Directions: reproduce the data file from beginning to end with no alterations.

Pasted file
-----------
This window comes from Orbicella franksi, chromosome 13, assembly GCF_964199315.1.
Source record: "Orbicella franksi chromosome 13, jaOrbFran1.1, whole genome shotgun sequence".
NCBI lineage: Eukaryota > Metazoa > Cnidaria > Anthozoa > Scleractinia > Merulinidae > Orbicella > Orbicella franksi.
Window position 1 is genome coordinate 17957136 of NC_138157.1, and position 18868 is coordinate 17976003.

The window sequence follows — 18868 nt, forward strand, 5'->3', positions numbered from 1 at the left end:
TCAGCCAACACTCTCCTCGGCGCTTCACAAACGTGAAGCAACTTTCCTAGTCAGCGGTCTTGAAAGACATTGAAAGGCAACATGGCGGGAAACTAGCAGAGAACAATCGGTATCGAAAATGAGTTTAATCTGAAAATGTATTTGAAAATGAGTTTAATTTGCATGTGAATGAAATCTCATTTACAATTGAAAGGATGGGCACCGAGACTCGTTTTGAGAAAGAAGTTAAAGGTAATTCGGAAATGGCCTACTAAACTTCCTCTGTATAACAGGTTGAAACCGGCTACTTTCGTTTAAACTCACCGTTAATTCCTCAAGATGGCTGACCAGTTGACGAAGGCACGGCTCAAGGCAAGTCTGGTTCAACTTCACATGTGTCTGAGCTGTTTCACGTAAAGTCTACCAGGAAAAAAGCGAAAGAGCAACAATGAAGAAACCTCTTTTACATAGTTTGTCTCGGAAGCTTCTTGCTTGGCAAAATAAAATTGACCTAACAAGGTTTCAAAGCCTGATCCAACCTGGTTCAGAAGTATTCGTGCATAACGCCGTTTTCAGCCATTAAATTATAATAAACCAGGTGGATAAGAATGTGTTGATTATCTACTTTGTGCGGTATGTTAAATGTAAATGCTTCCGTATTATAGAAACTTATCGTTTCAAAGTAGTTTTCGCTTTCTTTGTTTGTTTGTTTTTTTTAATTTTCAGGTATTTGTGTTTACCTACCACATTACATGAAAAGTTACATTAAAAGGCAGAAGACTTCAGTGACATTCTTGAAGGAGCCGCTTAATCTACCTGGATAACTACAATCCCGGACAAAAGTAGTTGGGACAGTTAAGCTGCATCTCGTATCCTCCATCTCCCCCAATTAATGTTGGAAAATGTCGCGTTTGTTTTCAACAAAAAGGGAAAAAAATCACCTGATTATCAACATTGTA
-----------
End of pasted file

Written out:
This window comes from Orbicella franksi, chromosome 13, assembly GCF_964199315.1.
Source record: "Orbicella franksi chromosome 13, jaOrbFran1.1, whole genome shotgun sequence".
NCBI lineage: Eukaryota > Metazoa > Cnidaria > Anthozoa > Scleractinia > Merulinidae > Orbicella > Orbicella franksi.
Window position 1 is genome coordinate 17957136 of NC_138157.1, and position 18868 is coordinate 17976003.

The window sequence follows — 18868 nt, forward strand, 5'->3', positions numbered from 1 at the left end:
TCAGCCAACACTCTCCTCGGCGCTTCACAAACGTGAAGCAACTTTCCTAGTCAGCGGTCTTGAAAGACATTGAAAGGCAACATGGCGGGAAACTAGCAGAGAACAATCGGTATCGAAAATGAGTTTAATCTGAAAATGTATTTGAAAATGAGTTTAATTTGCATGTGAATGAAATCTCATTTACAATTGAAAGGATGGGCACCGAGACTCGTTTTGAGAAAGAAGTTAAAGGTAATTCGGAAATGGCCTACTAAACTTCCTCTGTATAACAGGTTGAAACCGGCTACTTTCGTTTAAACTCACCGTTAATTCCTCAAGATGGCTGACCAGTTGACGAAGGCACGGCTCAAGGCAAGTCTGGTTCAACTTCACATGTGTCTGAGCTGTTTCACGTAAAGTCTACCAGGAAAAAAGCGAAAGAGCAACAATGAAGAAACCTCTTTTACATAGTTTGTCTCGGAAGCTTCTTGCTTGGCAAAATAAAATTGACCTAACAAGGTTTCAAAGCCTGATCCAACCTGGTTCAGAAGTATTCGTGCATAACGCCGTTTTCAGCCATTAAATTATAATAAACCAGGTGGATAAGAATGTGTTGATTATCTACTTTGTGCGGTATGTTAAATGTAAATGCTTCCGTATTATAGAAACTTATCGTTTCAAAGTAGTTTTCGCTTTCTTTGTTTGTTTGTTTTTTTTAATTTTCAGGTATTTGTGTTTACCTACCACATTACATGAAAAGTTACATTAAAAGGCAGAAGACTTCAGTGACATTCTTGAAGGAGCCGCTTAATCTACCTGGATAACTACAATCCCGGACAAAAGTAGTTGGGACAGTTAAGCTGCATCTCGTATCCTCCATCTCCCCCAATTAATGTTGGAAAATGTCGCGTTTGTTTTCAACAAAAAGGGAAAAAAATCACCTGATTATCAACATTGTA